So how can you measure in your business your ability to cover your day to day costs? This really comes from being able to understand your “liquidity”. What does being ‘liquid’ actually mean? Well, for me it means that if you had to get your hands on cash quickly to meet your obligations you could. It doesn’t necessarily mean it is easy (you can tell that by measuring how liquid you are), but it does mean you could probably juggle things to meet your obligations.
On the Balance Sheet assets and liabilities are split in to two categories;
Current means the asset or liability could be converted into cash within 12 months. Non-current means conversion would take longer than 12 months. So, in financial terms, 12 months is the threshold.
I use two key metrics to measure liquidity. They are both calculated using data related to current assets or current liabilities:
- Current Ratio
- Quick Ratio
The first is most relevant to businesses with no inventory, whilst the second makes allowance for the impact of inventory.
As you might expect, liquidity is focused on measuring that everything looks okay in the short term (the next 12 months). It uses the “current” elements from the balance sheet rather than the “non-current”.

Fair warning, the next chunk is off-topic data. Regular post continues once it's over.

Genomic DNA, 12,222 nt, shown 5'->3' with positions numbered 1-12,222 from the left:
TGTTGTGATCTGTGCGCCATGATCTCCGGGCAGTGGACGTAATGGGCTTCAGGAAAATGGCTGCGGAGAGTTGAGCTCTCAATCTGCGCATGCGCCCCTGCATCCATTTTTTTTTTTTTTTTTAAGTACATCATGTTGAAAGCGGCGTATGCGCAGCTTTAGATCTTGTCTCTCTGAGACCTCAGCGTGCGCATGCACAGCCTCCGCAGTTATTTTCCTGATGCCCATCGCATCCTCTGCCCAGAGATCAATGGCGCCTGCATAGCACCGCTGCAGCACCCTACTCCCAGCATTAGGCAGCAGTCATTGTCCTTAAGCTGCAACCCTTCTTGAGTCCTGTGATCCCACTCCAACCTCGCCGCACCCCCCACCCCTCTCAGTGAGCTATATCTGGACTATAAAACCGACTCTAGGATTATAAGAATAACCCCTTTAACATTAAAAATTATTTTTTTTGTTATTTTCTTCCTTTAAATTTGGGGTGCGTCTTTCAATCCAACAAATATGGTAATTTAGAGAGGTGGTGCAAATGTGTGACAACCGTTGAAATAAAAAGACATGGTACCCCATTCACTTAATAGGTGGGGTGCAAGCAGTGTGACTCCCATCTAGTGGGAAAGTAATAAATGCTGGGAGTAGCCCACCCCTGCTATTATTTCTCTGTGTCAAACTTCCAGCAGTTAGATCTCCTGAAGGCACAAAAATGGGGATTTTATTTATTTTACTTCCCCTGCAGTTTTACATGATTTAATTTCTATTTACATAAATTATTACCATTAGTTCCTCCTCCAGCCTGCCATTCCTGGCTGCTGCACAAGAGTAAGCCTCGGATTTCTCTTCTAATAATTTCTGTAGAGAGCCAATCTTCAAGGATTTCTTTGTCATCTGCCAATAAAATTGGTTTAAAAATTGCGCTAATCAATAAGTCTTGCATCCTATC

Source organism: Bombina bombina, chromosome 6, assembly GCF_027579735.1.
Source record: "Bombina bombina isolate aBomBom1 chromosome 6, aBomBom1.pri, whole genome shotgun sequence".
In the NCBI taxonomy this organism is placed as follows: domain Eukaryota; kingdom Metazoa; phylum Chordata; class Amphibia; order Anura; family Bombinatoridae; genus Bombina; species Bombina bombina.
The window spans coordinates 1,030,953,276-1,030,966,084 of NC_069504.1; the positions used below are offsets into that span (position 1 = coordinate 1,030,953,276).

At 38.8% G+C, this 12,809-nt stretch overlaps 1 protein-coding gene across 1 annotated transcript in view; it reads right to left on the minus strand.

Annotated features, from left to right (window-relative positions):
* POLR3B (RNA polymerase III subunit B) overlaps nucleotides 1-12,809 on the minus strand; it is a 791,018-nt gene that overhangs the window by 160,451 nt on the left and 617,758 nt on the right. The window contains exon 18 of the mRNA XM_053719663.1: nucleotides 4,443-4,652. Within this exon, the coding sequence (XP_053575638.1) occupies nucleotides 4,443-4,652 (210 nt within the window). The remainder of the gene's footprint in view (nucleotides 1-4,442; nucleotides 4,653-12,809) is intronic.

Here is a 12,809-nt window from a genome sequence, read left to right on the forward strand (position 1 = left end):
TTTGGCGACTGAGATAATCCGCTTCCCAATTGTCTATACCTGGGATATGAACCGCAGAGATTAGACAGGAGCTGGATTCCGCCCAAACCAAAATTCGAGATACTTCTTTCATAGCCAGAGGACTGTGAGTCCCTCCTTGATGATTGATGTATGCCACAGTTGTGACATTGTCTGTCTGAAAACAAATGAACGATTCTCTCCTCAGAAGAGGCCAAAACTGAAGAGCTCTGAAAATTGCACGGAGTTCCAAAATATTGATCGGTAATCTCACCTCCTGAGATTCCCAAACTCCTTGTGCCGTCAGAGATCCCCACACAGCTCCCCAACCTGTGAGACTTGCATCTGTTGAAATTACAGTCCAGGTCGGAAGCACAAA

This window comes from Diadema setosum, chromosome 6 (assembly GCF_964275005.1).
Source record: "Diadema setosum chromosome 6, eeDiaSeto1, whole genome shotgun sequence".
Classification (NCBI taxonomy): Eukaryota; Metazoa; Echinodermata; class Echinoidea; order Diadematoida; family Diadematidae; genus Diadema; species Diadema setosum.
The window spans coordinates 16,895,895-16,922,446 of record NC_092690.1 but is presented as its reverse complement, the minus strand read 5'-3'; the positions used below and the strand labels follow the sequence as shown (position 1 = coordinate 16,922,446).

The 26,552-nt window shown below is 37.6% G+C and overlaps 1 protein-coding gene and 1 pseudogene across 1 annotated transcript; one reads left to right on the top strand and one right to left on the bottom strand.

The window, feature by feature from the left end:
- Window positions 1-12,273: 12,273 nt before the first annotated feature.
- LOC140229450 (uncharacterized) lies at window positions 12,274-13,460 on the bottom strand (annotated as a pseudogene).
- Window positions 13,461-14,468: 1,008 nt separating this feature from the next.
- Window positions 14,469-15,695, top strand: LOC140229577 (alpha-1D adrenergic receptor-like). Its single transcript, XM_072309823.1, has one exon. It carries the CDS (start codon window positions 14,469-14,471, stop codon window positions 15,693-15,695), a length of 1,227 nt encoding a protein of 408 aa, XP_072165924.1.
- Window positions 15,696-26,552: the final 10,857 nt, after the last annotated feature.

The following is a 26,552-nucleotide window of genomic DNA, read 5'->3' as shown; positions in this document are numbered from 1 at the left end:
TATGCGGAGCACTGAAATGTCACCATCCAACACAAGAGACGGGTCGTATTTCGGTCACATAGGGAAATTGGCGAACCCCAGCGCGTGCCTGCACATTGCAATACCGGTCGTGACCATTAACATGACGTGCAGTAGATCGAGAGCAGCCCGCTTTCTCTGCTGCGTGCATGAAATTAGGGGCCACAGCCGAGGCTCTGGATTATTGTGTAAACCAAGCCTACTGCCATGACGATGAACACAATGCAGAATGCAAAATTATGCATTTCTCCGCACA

This measures the ratio of your current assets to your current liabilities:
If the ratio is > 1.0 then you are liquid (you have more current assets than you do current liabilities). If it is < 1.0 then you aren’t (you have more current liabilities than you do current assets). The larger the number, the better your liquidity. Essentially you are demonstrating that you can safely cover all your liabilities within the next year and have some left over.
The Quick Ratio is a slightly better measure if you are a business that holds inventory to operate (manufacturing related businesses or businesses that deliver some sort of physical product as part of their service offering). It measures your liquidity but excludes the inventory
The ratio value means the same as the current ratio, but it measures your ability to cover your liabilities within the next 12 months without having to get rid of your inventory. The presumption is that your inventory is required for you to generate revenue, so if you were to liquidate that outside So your normal manufacturing process, that it would impair the business results.
So, like the Current Ratio, a Quick Ratio > 1.0 demonstrates that the business is liquid, whilst a Quick Ratio < 1.0 says that the business is not liquid. As a rule of thumb a Current or Quick Ratio > 1.3 is seen as ideal as the extra amount provides a margin of safety.
So how well placed is your business in covering its day to day costs? Once you know, you can turn your attention to discovering how well-oiled your business operations are.